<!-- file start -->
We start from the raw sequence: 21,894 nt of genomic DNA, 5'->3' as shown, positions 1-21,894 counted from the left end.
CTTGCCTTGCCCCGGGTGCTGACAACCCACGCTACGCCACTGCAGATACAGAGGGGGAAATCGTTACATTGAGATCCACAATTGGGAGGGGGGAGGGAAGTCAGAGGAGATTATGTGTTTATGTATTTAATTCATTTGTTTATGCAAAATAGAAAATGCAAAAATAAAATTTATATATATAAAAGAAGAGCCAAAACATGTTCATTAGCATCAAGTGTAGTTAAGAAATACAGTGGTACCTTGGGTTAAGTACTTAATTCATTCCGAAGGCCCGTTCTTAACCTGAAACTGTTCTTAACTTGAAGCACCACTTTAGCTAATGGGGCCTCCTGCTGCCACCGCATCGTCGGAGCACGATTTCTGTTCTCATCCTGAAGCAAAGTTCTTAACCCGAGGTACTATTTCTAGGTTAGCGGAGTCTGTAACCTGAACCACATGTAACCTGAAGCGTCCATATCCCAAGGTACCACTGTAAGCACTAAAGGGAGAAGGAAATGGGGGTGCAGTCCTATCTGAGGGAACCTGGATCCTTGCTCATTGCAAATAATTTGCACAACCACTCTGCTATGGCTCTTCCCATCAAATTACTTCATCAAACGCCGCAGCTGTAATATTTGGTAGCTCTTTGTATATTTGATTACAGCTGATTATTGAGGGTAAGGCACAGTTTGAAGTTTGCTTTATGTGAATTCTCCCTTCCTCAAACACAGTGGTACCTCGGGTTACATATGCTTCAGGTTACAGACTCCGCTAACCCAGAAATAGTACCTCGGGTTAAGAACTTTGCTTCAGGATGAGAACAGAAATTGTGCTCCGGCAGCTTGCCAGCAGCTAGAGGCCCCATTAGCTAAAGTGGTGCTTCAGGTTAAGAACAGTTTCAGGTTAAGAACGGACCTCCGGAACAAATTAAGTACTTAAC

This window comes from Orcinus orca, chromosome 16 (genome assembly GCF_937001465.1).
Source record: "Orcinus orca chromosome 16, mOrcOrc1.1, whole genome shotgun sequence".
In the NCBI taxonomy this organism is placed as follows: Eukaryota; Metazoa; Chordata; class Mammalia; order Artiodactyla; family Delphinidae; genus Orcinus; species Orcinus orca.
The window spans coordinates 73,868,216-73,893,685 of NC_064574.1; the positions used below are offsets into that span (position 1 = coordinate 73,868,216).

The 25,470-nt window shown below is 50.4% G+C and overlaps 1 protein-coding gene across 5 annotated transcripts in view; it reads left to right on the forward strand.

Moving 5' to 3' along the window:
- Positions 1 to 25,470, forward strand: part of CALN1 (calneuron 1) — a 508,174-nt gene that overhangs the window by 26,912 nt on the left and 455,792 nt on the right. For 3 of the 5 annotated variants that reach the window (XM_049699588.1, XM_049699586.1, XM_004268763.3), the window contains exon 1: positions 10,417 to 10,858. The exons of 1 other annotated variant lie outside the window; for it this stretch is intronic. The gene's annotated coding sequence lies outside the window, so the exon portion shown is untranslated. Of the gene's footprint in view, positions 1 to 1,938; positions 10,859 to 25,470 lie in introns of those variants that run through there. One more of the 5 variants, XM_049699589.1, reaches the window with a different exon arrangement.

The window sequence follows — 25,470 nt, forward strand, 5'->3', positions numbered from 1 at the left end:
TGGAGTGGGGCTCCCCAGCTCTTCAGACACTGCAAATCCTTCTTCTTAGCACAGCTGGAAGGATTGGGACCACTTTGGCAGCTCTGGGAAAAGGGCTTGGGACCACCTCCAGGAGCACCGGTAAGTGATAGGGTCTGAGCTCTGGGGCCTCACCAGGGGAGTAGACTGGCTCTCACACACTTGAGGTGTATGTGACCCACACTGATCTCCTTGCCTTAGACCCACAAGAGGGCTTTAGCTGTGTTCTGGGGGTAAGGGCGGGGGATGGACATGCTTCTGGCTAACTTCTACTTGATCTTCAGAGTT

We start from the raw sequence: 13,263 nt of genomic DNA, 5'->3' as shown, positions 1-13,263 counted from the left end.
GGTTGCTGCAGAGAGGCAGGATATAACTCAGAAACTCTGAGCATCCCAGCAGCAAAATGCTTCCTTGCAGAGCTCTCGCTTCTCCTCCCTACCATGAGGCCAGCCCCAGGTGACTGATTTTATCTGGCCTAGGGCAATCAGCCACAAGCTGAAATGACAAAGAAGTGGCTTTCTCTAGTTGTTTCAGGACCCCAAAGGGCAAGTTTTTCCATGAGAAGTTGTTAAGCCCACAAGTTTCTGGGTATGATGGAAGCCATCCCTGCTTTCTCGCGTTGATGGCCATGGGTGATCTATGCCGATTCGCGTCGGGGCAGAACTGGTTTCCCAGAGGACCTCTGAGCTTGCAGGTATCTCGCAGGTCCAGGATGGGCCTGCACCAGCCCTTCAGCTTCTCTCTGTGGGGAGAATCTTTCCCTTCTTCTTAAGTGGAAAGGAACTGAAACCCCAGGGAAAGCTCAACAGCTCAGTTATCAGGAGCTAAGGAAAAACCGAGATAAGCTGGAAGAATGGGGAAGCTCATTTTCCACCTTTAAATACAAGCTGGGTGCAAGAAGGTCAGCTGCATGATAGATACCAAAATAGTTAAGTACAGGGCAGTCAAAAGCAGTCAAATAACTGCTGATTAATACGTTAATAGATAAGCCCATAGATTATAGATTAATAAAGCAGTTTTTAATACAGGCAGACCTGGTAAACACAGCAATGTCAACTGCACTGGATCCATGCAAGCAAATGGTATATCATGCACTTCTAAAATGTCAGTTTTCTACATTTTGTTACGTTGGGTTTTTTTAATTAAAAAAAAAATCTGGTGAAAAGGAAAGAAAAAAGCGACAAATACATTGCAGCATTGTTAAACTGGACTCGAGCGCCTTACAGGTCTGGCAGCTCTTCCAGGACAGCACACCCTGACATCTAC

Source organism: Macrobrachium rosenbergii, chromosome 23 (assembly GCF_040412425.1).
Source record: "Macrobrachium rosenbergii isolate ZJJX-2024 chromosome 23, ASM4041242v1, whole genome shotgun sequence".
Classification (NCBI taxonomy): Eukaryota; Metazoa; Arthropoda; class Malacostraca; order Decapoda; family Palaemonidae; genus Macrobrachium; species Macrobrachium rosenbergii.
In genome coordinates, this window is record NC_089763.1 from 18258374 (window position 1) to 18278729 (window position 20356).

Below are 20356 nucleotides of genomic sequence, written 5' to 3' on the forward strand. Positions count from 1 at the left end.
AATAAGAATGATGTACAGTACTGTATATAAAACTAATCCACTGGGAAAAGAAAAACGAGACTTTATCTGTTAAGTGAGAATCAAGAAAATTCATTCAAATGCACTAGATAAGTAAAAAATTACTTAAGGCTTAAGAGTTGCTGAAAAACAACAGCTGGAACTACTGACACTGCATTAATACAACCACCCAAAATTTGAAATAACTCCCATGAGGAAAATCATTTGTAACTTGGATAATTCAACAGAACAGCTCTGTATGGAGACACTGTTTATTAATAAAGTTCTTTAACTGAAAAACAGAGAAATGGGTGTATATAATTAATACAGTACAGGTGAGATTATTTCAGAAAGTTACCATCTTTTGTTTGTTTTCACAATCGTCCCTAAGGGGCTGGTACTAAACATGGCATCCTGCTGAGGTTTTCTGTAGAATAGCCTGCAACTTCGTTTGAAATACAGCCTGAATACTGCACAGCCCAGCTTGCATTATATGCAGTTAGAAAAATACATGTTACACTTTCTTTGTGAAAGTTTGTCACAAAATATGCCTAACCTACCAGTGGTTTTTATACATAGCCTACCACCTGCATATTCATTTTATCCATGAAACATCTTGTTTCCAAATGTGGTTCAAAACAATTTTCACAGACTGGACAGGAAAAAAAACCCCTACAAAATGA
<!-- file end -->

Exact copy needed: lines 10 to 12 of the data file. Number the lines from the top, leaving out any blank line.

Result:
The window sequence follows — 25,470 nt, forward strand, 5'->3', positions numbered from 1 at the left end:
TGGAGTGGGGCTCCCCAGCTCTTCAGACACTGCAAATCCTTCTTCTTAGCACAGCTGGAAGGATTGGGACCACTTTGGCAGCTCTGGGAAAAGGGCTTGGGACCACCTCCAGGAGCACCGGTAAGTGATAGGGTCTGAGCTCTGGGGCCTCACCAGGGGAGTAGACTGGCTCTCACACACTTGAGGTGTATGTGACCCACACTGATCTCCTTGCCTTAGACCCACAAGAGGGCTTTAGCTGTGTTCTGGGGGTAAGGGCGGGGGATGGACATGCTTCTGGCTAACTTCTACTTGATCTTCAGAGTT

We start from the raw sequence: 13,263 nt of genomic DNA, 5'->3' as shown, positions 1-13,263 counted from the left end.